But consider this: Colorado was in the lead for 37:10 of game clock against Utah, with the Utes ahead for 17:40.
    During*the 2014 season, the Buffs were in the lead 261:22 of game time,*CU’s opponents, 375:25.
    Now compare those numbers to -
    -*2013 … CU: 197:17; opponents: 413:47; or
    - 2012 … CU: 77:38; opponents: 530:04.
    So, while it is true that CU won only one more game than in 2012, and three less than last year, the Buffs were in the lead considerably more often this past season … almost the equal of the past two seasons combined.
    And then there is this:
    While you know that it is my policy not to disparage the efforts of any player (not the quality of their work, mind you, but the effort), there is something definitive which can be noted out of the Senior Class of 2014.
    They were not a heralded bunch.
    The 20 seniors who were introduced before the home finale against Utah included six survivors from the Recruiting Class of 2010, 12 members of the Recruiting Class of 2011, and two transfers. Of the 20, there were nine members rated as three-star prospects by Rivals, four were two-star prospects, and six – 40% of this year’s seniors -*who were walk-ons or unrated prospects.
    That being said, it’s really not their fault that there Classes were so poorly rated and represented. The Recruiting Class of 2010 was the last Class brought in by Dan Hawkins. As you will recall, Hawkins should have been fired at the end of the 2009 season, but, due to some last minute dealings Thanksgiving weekend, was given a year’s reprieve. The Class he recruited and signed in February, 2010, knew – or should have known – that they were being recruited by a staff that was not likely to be there for the majority of their careers.
    The Class of 2011 was also a mess, mostly because it came in the transition between Dan Hawkins and Jon Embree (with a little Brian Cabral thrown in, just to add to the chaos). Jon Embree and his offensive coordinator, Eric Bieniemy, were known as solid recruiters, but the Class of 2011 was a jumble of Hawkins’ leftovers and Embree last minute persuasions.
    Of his senior Class, head coach Mike MacIntyre had nothing but praise and respect for their perseverance:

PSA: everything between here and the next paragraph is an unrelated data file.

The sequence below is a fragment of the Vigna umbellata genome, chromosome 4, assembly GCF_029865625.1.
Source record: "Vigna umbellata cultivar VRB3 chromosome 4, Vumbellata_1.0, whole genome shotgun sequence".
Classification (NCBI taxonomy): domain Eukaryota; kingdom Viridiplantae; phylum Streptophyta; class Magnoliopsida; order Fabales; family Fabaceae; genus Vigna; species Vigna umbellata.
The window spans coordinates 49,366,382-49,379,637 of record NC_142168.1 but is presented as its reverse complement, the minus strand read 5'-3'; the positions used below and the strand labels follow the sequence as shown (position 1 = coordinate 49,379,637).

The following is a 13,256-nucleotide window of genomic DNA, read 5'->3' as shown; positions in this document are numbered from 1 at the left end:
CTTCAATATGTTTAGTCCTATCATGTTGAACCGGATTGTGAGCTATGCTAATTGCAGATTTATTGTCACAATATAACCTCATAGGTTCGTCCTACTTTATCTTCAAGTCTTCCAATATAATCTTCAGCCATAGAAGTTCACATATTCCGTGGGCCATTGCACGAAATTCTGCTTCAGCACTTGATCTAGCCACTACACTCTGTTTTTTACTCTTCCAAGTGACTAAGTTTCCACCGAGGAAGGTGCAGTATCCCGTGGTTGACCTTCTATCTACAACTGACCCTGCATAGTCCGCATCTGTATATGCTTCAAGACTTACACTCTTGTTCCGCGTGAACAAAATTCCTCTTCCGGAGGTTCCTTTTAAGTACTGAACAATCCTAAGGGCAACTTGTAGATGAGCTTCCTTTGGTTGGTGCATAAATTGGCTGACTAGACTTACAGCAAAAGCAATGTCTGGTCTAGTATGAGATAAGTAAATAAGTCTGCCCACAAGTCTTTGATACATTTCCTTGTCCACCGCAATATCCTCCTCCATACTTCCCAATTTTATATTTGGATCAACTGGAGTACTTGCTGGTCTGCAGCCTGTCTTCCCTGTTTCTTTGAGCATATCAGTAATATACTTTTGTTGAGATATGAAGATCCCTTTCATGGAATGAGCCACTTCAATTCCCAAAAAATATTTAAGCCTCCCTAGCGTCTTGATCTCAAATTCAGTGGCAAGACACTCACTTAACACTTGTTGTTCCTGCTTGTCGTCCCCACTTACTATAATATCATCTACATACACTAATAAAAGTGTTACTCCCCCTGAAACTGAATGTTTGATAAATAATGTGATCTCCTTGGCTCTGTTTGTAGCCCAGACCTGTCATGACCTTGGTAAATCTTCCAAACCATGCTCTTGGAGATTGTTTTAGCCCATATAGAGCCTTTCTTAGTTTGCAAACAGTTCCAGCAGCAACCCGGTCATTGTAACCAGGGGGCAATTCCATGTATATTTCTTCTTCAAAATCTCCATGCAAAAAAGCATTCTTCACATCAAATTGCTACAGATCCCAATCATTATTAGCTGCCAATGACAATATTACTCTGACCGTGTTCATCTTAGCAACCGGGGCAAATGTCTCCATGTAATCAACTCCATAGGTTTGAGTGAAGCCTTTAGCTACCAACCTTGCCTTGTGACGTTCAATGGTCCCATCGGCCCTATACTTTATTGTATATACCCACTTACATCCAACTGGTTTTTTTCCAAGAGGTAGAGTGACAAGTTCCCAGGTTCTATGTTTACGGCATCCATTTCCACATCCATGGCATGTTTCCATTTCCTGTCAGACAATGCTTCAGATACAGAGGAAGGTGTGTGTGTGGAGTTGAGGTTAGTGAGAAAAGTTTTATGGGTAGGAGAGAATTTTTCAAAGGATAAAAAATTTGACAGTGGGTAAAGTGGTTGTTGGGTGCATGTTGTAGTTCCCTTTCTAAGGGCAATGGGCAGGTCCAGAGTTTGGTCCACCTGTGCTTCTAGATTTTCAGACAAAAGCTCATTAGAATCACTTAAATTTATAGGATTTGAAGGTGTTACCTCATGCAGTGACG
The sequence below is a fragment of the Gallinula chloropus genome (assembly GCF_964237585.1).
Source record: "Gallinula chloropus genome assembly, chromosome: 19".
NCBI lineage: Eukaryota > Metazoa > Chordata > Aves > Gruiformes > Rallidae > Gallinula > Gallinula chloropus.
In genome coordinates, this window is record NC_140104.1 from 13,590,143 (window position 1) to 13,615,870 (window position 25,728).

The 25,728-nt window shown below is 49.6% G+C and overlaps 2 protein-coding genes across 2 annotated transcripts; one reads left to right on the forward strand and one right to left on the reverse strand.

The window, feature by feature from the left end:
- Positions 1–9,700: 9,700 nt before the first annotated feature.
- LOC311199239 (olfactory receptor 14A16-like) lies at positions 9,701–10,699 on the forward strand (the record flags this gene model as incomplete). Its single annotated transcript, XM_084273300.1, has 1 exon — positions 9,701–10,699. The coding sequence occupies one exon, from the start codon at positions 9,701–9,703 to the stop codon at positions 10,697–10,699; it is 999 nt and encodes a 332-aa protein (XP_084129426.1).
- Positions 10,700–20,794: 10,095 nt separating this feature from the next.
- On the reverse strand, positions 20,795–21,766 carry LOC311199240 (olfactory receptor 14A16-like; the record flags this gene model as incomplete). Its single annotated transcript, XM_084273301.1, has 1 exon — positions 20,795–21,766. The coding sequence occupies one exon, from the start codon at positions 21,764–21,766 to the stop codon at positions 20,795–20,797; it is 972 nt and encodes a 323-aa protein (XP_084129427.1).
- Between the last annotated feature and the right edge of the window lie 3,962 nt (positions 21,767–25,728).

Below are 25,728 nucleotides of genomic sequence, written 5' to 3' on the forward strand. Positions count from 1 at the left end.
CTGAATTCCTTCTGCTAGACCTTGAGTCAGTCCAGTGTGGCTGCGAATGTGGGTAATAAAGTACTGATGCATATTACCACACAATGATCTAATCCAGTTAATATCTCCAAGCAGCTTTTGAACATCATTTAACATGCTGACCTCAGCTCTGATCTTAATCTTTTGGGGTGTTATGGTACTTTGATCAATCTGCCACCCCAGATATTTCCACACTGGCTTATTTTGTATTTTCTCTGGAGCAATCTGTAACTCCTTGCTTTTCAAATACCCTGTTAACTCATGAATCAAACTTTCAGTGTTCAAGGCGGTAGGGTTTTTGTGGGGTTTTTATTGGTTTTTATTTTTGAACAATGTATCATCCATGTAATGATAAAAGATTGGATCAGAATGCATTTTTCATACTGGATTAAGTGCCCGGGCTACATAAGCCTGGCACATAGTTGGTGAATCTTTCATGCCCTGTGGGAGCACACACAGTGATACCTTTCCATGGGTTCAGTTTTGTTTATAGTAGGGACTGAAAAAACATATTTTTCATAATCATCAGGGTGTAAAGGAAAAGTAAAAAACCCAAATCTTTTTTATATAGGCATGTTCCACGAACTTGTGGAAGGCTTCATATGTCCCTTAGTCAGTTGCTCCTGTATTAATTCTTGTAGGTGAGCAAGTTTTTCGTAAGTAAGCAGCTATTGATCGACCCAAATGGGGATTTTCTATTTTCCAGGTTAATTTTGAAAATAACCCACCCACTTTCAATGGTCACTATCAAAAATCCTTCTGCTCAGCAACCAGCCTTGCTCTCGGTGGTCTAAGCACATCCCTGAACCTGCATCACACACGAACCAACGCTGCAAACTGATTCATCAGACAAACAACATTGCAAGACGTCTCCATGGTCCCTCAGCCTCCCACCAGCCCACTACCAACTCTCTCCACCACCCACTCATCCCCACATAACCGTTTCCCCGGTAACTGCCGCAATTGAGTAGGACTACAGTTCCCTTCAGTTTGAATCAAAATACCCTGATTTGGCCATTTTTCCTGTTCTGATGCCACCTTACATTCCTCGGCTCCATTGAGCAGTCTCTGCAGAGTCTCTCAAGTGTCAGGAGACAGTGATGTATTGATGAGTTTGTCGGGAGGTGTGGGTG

“This group is really building a true foundation”, said MacIntyre this past Tuesday. “I told them ‘We’re not building a little house that will only take a small slab, we’re building a skyscraper. So, you have to dig down deep. There’s a lot of hard work and there’s a lot of setting on that with the foundation, a lot of adversity that goes into that. So, there’s a lot of things that happen and to be successful, eventually, you have to have that foundation. If you don’t, you don’t have the basis to sustain it and build what you want to build’. These young men have started that foundation and I’ve talked to them about that a lot. We’ll talk about it a lot at the banquet because there’s a lot of things they’ve done. I’m very sad to see these seniors go but, at the same time, in the two years that I’ve been here with them that they’ve bought into everything that we’ve asked, they’ve done everything we’ve asked and they’ve worked at it as hard as they can. They set a good culture with our young men. I think their attitude and their belief has helped our team to keep battling and show up and play each week”.
    This past season was tough on the Buffs and their fans. Two double-overtime losses (UCLA; Cal), two other games in which the Buffs had the ball in enemy territory, down by less than a touchdown, in the waning moments of the fourth quarter (Oregon State; Utah), and three other games (CSU, Arizona, Washington) in which the Buffs held*a lead for a significant portion of the game.
    Win a handful of those games, and we’re not talking about the worst conference record in school history. Instead, we’re talking about a bowl game in 2015.
    We*will still*have that conversation. If not in 2015, then very soon thereafter.
    There’s an air of inevitability*about it.
    —–



    Originally posted by CU At the Game